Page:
Modern Hurricanes no match for No. 5 Oklahoma

NORMAN, Okla. -- The weatherman cautioned Friday night and Saturday morning that the remnants of Hurricane Henriette would deliver more bad weather to an area that has had its fill of it this year. Flash flood warnings went up. Rain gear went on.

As it turned out, the remnants of Henriette never affected the Oklahoma game Saturday. The only remnants of a Hurricane that appeared at the stadium wore white jerseys and orange football pants. The remnants of the Miami teams that dominated football in the early part of this decade proved no match for No. 5 Oklahoma, which dominated them.

The Sooners, playing before the biggest crowd (85,357) in the history of Gaylord Family-Oklahoma Memorial Stadium, scored 30 unanswered points in the second half and pulled away to a 51-13 victory.

The Sooners never trailed, and if not for the 88 percent humidity, they never would have sweated. With an offense of multiple weapons and a defense that limited Miami to 139 total yards, Oklahoma (2-0) suggested that its ranking might be too low.

For the second consecutive week, redshirt freshman quarterback Sam Bradford played like a redshirt junior. Bradford completed 19 of 25 passes for 205 yards and five touchdowns, including scoring throws of 23, 24 and 30 yards to Malcolm Kelly. It was the one Bradford didn't throw to Kelly, a 9-yard dump-and-run to fullback Dane Zaslaw in the fourth quarter, that co-offensive coordinator Kevin Wilson loved.

"Here is a freshman that says, 'I'm not going to force it to my best receiver,'" Wilson said. "Our fullback was wide-open, and he [Bradford] makes the play. For a young kid, that's great to see. A lot of young guys would have locked on to that, 'I'm throwing it to my guy.'"

Bradford did sound young about a couple of things, such as when he said he liked to get hit. But he never flinched against a talented Miami defensive front.

"I think with each day in practice, and definitely with each game, I feel a lot more comfortable out there with the guys and our system," Bradford said.

The return of Miami to this stadium revived painful memories for Sooners fans old enough to recall the 1980s, when -- for three consecutive years -- Miami defeated Oklahoma teams ranked in the top three. Asked about the hype in the area during the week, Oklahoma coach Bob Stoops said, "I got bored with it."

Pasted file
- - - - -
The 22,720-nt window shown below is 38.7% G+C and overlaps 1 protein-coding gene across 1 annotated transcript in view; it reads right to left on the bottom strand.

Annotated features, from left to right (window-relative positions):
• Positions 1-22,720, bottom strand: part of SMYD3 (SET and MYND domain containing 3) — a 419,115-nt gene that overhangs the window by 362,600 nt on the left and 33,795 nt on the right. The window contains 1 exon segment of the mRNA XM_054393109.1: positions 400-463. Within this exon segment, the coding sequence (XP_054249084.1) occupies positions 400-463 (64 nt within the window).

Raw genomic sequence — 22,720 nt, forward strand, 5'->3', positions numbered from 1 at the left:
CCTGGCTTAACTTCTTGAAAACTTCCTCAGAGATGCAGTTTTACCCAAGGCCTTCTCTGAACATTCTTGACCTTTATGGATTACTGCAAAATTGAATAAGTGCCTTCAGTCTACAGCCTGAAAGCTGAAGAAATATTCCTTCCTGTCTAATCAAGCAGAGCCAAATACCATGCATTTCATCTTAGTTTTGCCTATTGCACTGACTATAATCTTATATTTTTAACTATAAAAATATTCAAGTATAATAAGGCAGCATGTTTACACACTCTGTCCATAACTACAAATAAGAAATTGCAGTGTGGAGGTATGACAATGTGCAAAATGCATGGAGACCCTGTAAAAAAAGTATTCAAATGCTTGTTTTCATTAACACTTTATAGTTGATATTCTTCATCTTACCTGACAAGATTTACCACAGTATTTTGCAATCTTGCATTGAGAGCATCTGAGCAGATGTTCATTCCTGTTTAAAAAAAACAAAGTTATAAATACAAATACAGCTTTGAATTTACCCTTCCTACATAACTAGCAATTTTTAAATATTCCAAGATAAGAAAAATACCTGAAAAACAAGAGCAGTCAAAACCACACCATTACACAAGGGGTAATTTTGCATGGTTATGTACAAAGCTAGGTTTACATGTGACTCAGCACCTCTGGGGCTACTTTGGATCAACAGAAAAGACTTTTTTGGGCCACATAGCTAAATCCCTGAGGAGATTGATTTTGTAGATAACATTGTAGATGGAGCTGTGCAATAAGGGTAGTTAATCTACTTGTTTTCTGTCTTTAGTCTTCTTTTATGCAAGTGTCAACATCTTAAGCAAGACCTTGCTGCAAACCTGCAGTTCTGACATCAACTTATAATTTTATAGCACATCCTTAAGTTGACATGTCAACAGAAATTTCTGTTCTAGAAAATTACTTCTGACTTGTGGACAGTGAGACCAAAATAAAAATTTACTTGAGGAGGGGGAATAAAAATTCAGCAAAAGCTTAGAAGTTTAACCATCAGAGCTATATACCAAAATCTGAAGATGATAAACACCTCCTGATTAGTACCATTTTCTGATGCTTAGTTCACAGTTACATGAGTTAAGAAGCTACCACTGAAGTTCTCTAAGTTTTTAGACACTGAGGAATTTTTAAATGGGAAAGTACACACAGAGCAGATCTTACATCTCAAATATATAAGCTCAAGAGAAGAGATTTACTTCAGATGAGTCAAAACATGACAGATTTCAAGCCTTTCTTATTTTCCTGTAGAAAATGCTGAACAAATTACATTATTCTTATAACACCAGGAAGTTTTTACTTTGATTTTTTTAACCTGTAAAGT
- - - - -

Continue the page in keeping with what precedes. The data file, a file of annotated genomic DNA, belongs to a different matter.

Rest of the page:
Otherwise, he enjoyed his team's performance, and for the second consecutive week. Oklahoma has outscored North Texas and Miami by a combined 130-23.

"I'm just real pleased that again, for us, we played like we feel we're capable of playing," Stoops added. "I guess we did. I don't know."

That's the thing about early-season games. The lines in the self-portrait a team draws are fuzzy. How good are we? How good are they?

No one will confuse Miami with the Hurricanes of yore. The portrait of Miami looked sharp, even if the team didn't. And the portrait looked familiar. Randy Shannon might be the new head coach, but this Miami team resembled the toothless 2006 team that lost five of six games to ranked opponents.

"When you have penalties like we had today," Shannon said, "and we don't communicate and don't do the things that coaches teach us to do, we won't be successful."

Miami didn't have a single play that gained more than 15 yards. Senior wide receiver Lance Leggett, the Hurricanes' best deep threat, couldn't rid himself of Sooners corner Marcus Walker and failed to catch a single pass.

The Hurricanes' problems became most evident in the enclosed space of the red zone. Most teams have only a set number of plays in their goal-line offense. By halftime, Miami had emptied its playbook.

After a high punt snap from midfield by Oklahoma deep snapper Derek Shaw rolled all the way to the Sooners 8, Miami -- directed by starter Kirby Freeman -- gained 6 yards on four plays and settled for a 20-yard field goal to pull within 7-3.

Kyle Wright replaced Freeman in the second quarter with Miami trailing 21-3. Wright drove the offense like a Lexus from the Hurricanes 48 to the Sooners 15. Then the Hurricanes traded in the Lexus for a Yugo.

Miami snapped the ball eight times and made three first downs -- one on a fake field goal, two on pass interference calls in the end zone -- without scoring.

Five of those snaps came from the Sooners 1 or 2. On the fifth snap, Miami fumbled and lost 4 yards.

Only then did Wright throw a 6-yard scoring pass to Ryan Hill. The Canes got the points, and it trailed 21-10 at the half. But it took them 18 plays to go 52 yards. One team came off the field after that touchdown with momentum, but it wasn't the Hurricanes.

"That was a great feeling as a defense," Oklahoma strong safety D.J. Wolfe said. "It was a great feeling coming out knowing you can hold a team for seven or eight plays, being able to hold a team on the 1- or 2-yard line, knowing what's coming."

Knowing what's coming? It's not that the Sooners stole the Hurricanes' signals. It's that they knew from the formations and the players in them what to expect.

"They have big tendencies," linebacker Ryan Reynolds said.

In the second half, Miami didn't have the predicament of what to call in the red zone. On the opening possession of the second half, the Hurricanes recovered Chris Brown's fumble at the Sooners 44 and moved as close as the Sooners 27, getting a 45-yard field goal from Francesco Zampogna.

After that, Miami got outside its own 30 for just one snap, on which it lost 5 yards. In fact, the Hurricanes failed to make another first down. The Sooners, meanwhile, reeled off four touchdowns and a field goal.

"This is what I hoped for," Stoops said. "This is how we expected to play."

By 6 p.m. Saturday, sunshine bathed the home of the Sooners. The remnants of the hurricane -- and the Hurricanes -- had long gone.

Ivan Maisel is a senior writer for ESPN.com. Send your questions and comments to Ivan at ivan.maisel@espn3.com.